Another exciting story from the European Southern Observatory this week, that I drafted together with the Public Information Officer, Richard Hook. Check out the press release on eso.org for more images and videos. And also the Guardian coverage of this story!
Observations from ESO’s Very Large Telescope have shed light on the power source of a rare vast cloud of glowing gas in the early Universe. The observations show for the first time that this giant “Lyman-alpha blob” — one of the largest single objects known — must be powered by galaxies embedded within it. The results appear in the 18 August issue of the journal Nature.
A team of astronomers has used ESO’s Very Large Telescope (VLT) to study an unusual object called a Lyman-alpha blob 1. These huge and very luminous rare structures are normally seen in regions of the early Universe where matter is concentrated. The team found that the light coming from one of these blobs is polarised 2. In everyday life, for example, polarised light is used to create 3D effects in cinemas 3. This is the first time that polarisation has ever been found in a Lyman-alpha blob, and this observation helps to unlock the mystery of how the blobs shine.
“We have shown for the first time that the glow of this enigmatic object is scattered light from brilliant galaxies hidden within, rather than the gas throughout the cloud itself shining,” explains Matthew Hayes (University of Toulouse, France), lead author of the paper.
Lyman-alpha blobs are some of the biggest objects in the Universe: gigantic clouds of hydrogen gas that can reach diameters of a few hundred thousand light-years (a few times larger than the size of the Milky Way), and which are as powerful as the brightest galaxies. They are typically found at large distances, so we see them as they were when the Universe was only a few billion years old. They are therefore important in our understanding of how galaxies formed and evolved when the Universe was younger. But the power source for their extreme luminosity, and the precise nature of the blobs, has remained unclear.
The team studied one of the first and brightest of these blobs to be found. Known as LAB-1, it was discovered in 2000, and it is so far away that its light has taken about 11.5 billion years to reach us (redshift 3.1). With a diameter of about 300 000 light-years it is also one of the largest known, and has several primordial galaxies inside it, including an active galaxy 4.
There are several competing theories to explain Lyman-alpha blobs. One idea is that they shine when cool gas is pulled in by the blob’s powerful gravity, and heats up. Another is that they are shining because of brilliant objects inside them: galaxies undergoing vigorous star formation, or containing voracious black holes engulfing matter. The new observations show that it is embedded galaxies, and not gas being pulled in, that power LAB-1.
The team tested the two theories by measuring whether the light from the blob was polarised. By studying how light is polarised astronomers can find out about the physical processes that produced the light, or what has happened to it between its origin and its arrival at Earth. If it is reflected or scattered it becomes polarised and this subtle effect can be detected by a very sensitive instrument. To measure polarisation of the light from a Lyman-alpha blob is, however, a very challenging observation, because of their great distance.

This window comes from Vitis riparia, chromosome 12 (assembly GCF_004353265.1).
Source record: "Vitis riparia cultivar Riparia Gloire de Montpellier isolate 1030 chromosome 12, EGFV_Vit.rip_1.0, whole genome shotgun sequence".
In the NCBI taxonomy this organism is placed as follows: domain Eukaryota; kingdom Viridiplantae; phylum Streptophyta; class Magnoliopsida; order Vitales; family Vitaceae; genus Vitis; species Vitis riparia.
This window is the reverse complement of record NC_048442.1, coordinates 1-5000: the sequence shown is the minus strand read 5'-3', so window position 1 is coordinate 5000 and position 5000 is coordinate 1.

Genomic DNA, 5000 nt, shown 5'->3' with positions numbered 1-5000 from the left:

“These observations couldn’t have been done without the VLT and its FORS instrument. We clearly needed two things: a telescope with at least an eight-metre mirror to collect enough light, and a camera capable of measuring the polarisation of light. Not many observatories in the world offer this combination,” adds Claudia Scarlata (University of Minnesota, USA), co-author of the paper.
By observing their target for about 15 hours with the Very Large Telescope, the team found that the light from the Lyman-alpha blob LAB-1 was polarised in a ring around the central region, and that there was no polarisation in the centre. This effect is almost impossible to produce if light simply comes from the gas falling into the blob under gravity, but it is just what is expected if the light originally comes from galaxies embedded in the central region, before being scattered by the gas.
The astronomers now plan to look at more of these objects to see if the results obtained for LAB-1 are true of other blobs.
1 The name comes from the fact that these blobs emit a characteristic wavelength of light, known as “Lyman-alpha” radiation, that is produced when electrons in hydrogen atoms drop from the second-lowest to the lowest energy level.
2 When light waves are polarised, their component electric and magnetic fields have a specific orientation. In unpolarised light the orientation of the fields is random and has no preferred direction.
3 The 3D effect is created by making sure the left and right eyes are seeing slightly different images. The trick used in some 3D cinemas involves polarised light: separate images made with differently polarised light are sent to our left and right eyes by polarising filters in the glasses.
4 Active galaxies are galaxies whose bright cores are believed to be powered by a vast black hole. Their luminosity comes from material being heated as it is pulled in by the black hole.